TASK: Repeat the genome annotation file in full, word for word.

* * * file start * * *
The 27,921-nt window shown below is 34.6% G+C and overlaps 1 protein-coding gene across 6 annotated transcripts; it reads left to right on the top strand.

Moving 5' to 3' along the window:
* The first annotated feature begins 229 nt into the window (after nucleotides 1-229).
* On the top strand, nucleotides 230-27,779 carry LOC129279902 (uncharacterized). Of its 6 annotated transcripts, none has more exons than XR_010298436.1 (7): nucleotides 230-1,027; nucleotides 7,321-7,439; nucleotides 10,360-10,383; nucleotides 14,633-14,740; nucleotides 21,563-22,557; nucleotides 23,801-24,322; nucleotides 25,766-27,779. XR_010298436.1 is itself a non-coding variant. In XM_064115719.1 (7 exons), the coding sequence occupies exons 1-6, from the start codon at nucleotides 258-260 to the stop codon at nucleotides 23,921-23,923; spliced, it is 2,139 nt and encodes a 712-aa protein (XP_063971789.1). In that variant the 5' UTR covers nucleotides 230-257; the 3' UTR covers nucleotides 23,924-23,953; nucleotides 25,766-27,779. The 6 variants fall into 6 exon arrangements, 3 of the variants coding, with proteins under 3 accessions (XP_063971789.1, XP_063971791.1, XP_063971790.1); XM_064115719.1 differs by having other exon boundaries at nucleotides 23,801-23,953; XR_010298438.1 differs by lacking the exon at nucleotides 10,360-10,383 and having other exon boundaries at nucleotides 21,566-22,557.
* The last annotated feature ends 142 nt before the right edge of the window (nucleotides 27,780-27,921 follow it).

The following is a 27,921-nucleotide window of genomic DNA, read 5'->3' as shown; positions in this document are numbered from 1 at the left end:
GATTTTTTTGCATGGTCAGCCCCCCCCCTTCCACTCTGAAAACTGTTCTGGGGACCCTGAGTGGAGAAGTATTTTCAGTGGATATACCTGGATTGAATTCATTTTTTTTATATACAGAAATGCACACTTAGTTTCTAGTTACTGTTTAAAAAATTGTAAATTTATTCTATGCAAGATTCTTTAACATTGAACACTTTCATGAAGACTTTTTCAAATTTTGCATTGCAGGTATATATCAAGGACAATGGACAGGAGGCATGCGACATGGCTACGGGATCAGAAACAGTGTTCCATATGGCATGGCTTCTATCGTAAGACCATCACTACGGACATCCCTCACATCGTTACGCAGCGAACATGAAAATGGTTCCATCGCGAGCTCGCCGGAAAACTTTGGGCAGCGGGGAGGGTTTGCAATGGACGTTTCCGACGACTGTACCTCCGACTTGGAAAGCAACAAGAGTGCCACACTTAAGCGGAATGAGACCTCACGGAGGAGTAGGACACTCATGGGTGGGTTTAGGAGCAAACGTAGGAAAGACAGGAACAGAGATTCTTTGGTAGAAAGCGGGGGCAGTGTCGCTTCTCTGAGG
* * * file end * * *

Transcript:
The 27,921-nt window shown below is 34.6% G+C and overlaps 1 protein-coding gene across 6 annotated transcripts; it reads left to right on the top strand.

Moving 5' to 3' along the window:
* The first annotated feature begins 229 nt into the window (after nucleotides 1-229).
* On the top strand, nucleotides 230-27,779 carry LOC129279902 (uncharacterized). Of its 6 annotated transcripts, none has more exons than XR_010298436.1 (7): nucleotides 230-1,027; nucleotides 7,321-7,439; nucleotides 10,360-10,383; nucleotides 14,633-14,740; nucleotides 21,563-22,557; nucleotides 23,801-24,322; nucleotides 25,766-27,779. XR_010298436.1 is itself a non-coding variant. In XM_064115719.1 (7 exons), the coding sequence occupies exons 1-6, from the start codon at nucleotides 258-260 to the stop codon at nucleotides 23,921-23,923; spliced, it is 2,139 nt and encodes a 712-aa protein (XP_063971789.1). In that variant the 5' UTR covers nucleotides 230-257; the 3' UTR covers nucleotides 23,924-23,953; nucleotides 25,766-27,779. The 6 variants fall into 6 exon arrangements, 3 of the variants coding, with proteins under 3 accessions (XP_063971789.1, XP_063971791.1, XP_063971790.1); XM_064115719.1 differs by having other exon boundaries at nucleotides 23,801-23,953; XR_010298438.1 differs by lacking the exon at nucleotides 10,360-10,383 and having other exon boundaries at nucleotides 21,566-22,557.
* The last annotated feature ends 142 nt before the right edge of the window (nucleotides 27,780-27,921 follow it).

The following is a 27,921-nucleotide window of genomic DNA, read 5'->3' as shown; positions in this document are numbered from 1 at the left end:
GATTTTTTTGCATGGTCAGCCCCCCCCCTTCCACTCTGAAAACTGTTCTGGGGACCCTGAGTGGAGAAGTATTTTCAGTGGATATACCTGGATTGAATTCATTTTTTTTATATACAGAAATGCACACTTAGTTTCTAGTTACTGTTTAAAAAATTGTAAATTTATTCTATGCAAGATTCTTTAACATTGAACACTTTCATGAAGACTTTTTCAAATTTTGCATTGCAGGTATATATCAAGGACAATGGACAGGAGGCATGCGACATGGCTACGGGATCAGAAACAGTGTTCCATATGGCATGGCTTCTATCGTAAGACCATCACTACGGACATCCCTCACATCGTTACGCAGCGAACATGAAAATGGTTCCATCGCGAGCTCGCCGGAAAACTTTGGGCAGCGGGGAGGGTTTGCAATGGACGTTTCCGACGACTGTACCTCCGACTTGGAAAGCAACAAGAGTGCCACACTTAAGCGGAATGAGACCTCACGGAGGAGTAGGACACTCATGGGTGGGTTTAGGAGCAAACGTAGGAAAGACAGGAACAGAGATTCTTTGGTAGAAAGCGGGGGCAGTGTCGCTTCTCTGAGG